Kids who go to elite private high schools enjoy lots of advantages. They have access to the most challenging academic classes at reputable institutions, with staffs that are well-equipped to help them prepare for college. Parents pay an average of $10,000 per year to ensure their kids this privilege.

And yet the rigor that these opportunities demand can come with an extra cost for the students themselves. A recent study surveyed and interviewed students at a handful of these high schools and found that about half of them are chronically stressed. The results aren’t surprising—between the homework required for Advanced Placement classes, sports practices, extracurricular activities like music and student government, and SAT prep, the fortunate kids who have access to these opportunities don’t have much downtime these days. These experiences can cause kids to burn out by the time they get to college, or to feel the psychological and physical effects of stress for much of their adult lives, says Marya Gwadz, a senior research scientist at the New York University College of Nursing.

The problem is that at least some of that academic pressure is warranted. It’s more competitive than ever to get into college, so it’s incumbent on students with the wherewithal to apply to the most competitive schools to present the strongest possible portfolio, and their parents and teachers push them to do so. These kids find different tactics for coping, sometimes in ways that aren’t healthy. So how can administrators and parents start to change the culture of stress while still pushing kids to reach their full potential?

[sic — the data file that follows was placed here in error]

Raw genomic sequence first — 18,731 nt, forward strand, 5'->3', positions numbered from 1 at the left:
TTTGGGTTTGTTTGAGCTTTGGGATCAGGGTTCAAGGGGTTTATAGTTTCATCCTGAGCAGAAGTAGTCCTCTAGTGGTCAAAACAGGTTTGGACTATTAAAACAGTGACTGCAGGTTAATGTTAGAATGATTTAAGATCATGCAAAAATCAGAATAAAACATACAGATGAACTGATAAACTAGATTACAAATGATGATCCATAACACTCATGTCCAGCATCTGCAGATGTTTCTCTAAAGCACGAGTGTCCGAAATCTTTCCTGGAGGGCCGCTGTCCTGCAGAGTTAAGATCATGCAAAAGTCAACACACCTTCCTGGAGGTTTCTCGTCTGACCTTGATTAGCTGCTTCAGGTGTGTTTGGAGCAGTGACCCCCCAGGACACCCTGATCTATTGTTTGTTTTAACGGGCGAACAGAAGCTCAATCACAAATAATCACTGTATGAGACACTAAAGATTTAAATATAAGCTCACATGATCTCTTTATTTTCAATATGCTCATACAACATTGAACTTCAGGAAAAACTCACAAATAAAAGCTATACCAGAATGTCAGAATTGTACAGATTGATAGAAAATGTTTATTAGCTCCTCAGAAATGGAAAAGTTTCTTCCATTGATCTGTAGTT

At its most basic, stress is defined as any change or pressure in the environment. Most people think of stress as a bad thing, but in reality most people need some of it. “A little stress and in moderation can be helpful to high schoolers in so many ways. It motivates them to study, to do better. It helps push them,” says Mary Alvord, a psychologist specializing in teens based in Maryland. Adolescence is an important time to learn to deal with stress because teens can then deal with it better in college and in their adult lives.

But too much stress has many effects on the body and mind, Alvord says. In the short term it can cause anxiety; over long periods of time, elevated levels of stress hormones can degrade the immune system, cause heart problems, exacerbate respiratory and gastrointestinal issues, and bring on chronic anxiety and depression. That’s bad for anyone, but it can be especially bad for high schoolers: “Colleges are complaining that kids are disengaged, they’re dropping out, taking a long time to graduate. It’s not developmentally appropriate for them to work so hard,” says Gwadz, one of the authors of the recent study. And since everyone has a different psychological capacity for stress, it’s hard to know when a student is pushed to the point of degrading his or her health.

The study, published recently in the journal, Frontiers in Psychology, focused on students in two elite East Coast high schools, a population that has received surprisingly little research attention. The researchers surveyed and interviewed 128 students, teachers, and administrators about students’ stress levels and coping strategies. They found that 49 percent of students reported feeling “a great deal of stress” on a daily basis. Half reported doing three or more hours of homework per night, and 26 percent noted that they had been diagnosed with depression—over four times the national average of 6 percent.

Pinpointing where this stress is coming from is no easy task. “Students described that schoolwork, grades, and college admissions constituted their greatest sources of stress,” the study reads. But many students are only stressed about these things because they internalize pressures from parents, teachers, and peers. School culture undoubtedly plays a large role. “Indeed, chronic stress has been cited as the new ‘cultural currency’ in highly competitive private schools, where students often equate their schools’ level of rigor with the amount of stress experienced by its students,” the study authors write.